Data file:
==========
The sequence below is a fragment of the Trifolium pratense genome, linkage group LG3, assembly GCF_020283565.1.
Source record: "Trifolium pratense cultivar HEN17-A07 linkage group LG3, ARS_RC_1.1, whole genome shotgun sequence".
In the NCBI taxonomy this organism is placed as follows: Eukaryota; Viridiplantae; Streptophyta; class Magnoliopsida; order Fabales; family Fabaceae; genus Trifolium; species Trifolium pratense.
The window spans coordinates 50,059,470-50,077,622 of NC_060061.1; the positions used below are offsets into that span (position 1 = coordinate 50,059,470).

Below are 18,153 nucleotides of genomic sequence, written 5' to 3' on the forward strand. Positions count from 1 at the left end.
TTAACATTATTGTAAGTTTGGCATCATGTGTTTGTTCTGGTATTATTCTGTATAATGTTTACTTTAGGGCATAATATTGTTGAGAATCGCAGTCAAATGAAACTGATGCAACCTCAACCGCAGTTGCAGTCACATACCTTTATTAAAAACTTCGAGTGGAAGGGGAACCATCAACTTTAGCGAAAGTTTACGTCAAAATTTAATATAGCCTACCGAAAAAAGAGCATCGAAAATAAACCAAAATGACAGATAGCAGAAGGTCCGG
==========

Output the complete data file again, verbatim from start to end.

The sequence below is a fragment of the Trifolium pratense genome, linkage group LG3, assembly GCF_020283565.1.
Source record: "Trifolium pratense cultivar HEN17-A07 linkage group LG3, ARS_RC_1.1, whole genome shotgun sequence".
In the NCBI taxonomy this organism is placed as follows: Eukaryota; Viridiplantae; Streptophyta; class Magnoliopsida; order Fabales; family Fabaceae; genus Trifolium; species Trifolium pratense.
The window spans coordinates 50,059,470-50,077,622 of NC_060061.1; the positions used below are offsets into that span (position 1 = coordinate 50,059,470).

Below are 18,153 nucleotides of genomic sequence, written 5' to 3' on the forward strand. Positions count from 1 at the left end.
TTAACATTATTGTAAGTTTGGCATCATGTGTTTGTTCTGGTATTATTCTGTATAATGTTTACTTTAGGGCATAATATTGTTGAGAATCGCAGTCAAATGAAACTGATGCAACCTCAACCGCAGTTGCAGTCACATACCTTTATTAAAAACTTCGAGTGGAAGGGGAACCATCAACTTTAGCGAAAGTTTACGTCAAAATTTAATATAGCCTACCGAAAAAAGAGCATCGAAAATAAACCAAAATGACAGATAGCAGAAGGTCCGG